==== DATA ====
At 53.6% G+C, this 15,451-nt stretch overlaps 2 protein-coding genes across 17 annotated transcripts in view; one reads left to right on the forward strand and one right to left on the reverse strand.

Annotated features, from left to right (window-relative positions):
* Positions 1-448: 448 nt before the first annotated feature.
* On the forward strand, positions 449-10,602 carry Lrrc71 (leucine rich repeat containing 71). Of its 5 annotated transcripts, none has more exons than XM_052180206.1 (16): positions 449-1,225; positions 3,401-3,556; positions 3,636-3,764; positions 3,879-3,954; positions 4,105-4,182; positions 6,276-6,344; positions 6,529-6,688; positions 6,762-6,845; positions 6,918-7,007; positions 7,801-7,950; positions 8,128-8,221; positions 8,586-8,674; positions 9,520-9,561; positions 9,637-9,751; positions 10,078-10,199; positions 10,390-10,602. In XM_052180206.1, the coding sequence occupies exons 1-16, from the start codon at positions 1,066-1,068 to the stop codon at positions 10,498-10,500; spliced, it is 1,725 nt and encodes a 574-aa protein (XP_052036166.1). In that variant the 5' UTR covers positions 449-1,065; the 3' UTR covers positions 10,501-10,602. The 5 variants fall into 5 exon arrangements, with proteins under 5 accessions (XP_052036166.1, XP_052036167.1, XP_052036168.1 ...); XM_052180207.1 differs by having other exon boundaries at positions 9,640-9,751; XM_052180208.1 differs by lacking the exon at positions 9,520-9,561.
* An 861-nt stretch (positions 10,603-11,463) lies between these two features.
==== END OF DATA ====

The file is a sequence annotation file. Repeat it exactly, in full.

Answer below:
At 53.6% G+C, this 15,451-nt stretch overlaps 2 protein-coding genes across 17 annotated transcripts in view; one reads left to right on the forward strand and one right to left on the reverse strand.

Annotated features, from left to right (window-relative positions):
* Positions 1-448: 448 nt before the first annotated feature.
* On the forward strand, positions 449-10,602 carry Lrrc71 (leucine rich repeat containing 71). Of its 5 annotated transcripts, none has more exons than XM_052180206.1 (16): positions 449-1,225; positions 3,401-3,556; positions 3,636-3,764; positions 3,879-3,954; positions 4,105-4,182; positions 6,276-6,344; positions 6,529-6,688; positions 6,762-6,845; positions 6,918-7,007; positions 7,801-7,950; positions 8,128-8,221; positions 8,586-8,674; positions 9,520-9,561; positions 9,637-9,751; positions 10,078-10,199; positions 10,390-10,602. In XM_052180206.1, the coding sequence occupies exons 1-16, from the start codon at positions 1,066-1,068 to the stop codon at positions 10,498-10,500; spliced, it is 1,725 nt and encodes a 574-aa protein (XP_052036166.1). In that variant the 5' UTR covers positions 449-1,065; the 3' UTR covers positions 10,501-10,602. The 5 variants fall into 5 exon arrangements, with proteins under 5 accessions (XP_052036166.1, XP_052036167.1, XP_052036168.1 ...); XM_052180207.1 differs by having other exon boundaries at positions 9,640-9,751; XM_052180208.1 differs by lacking the exon at positions 9,520-9,561.
* An 861-nt stretch (positions 10,603-11,463) lies between these two features.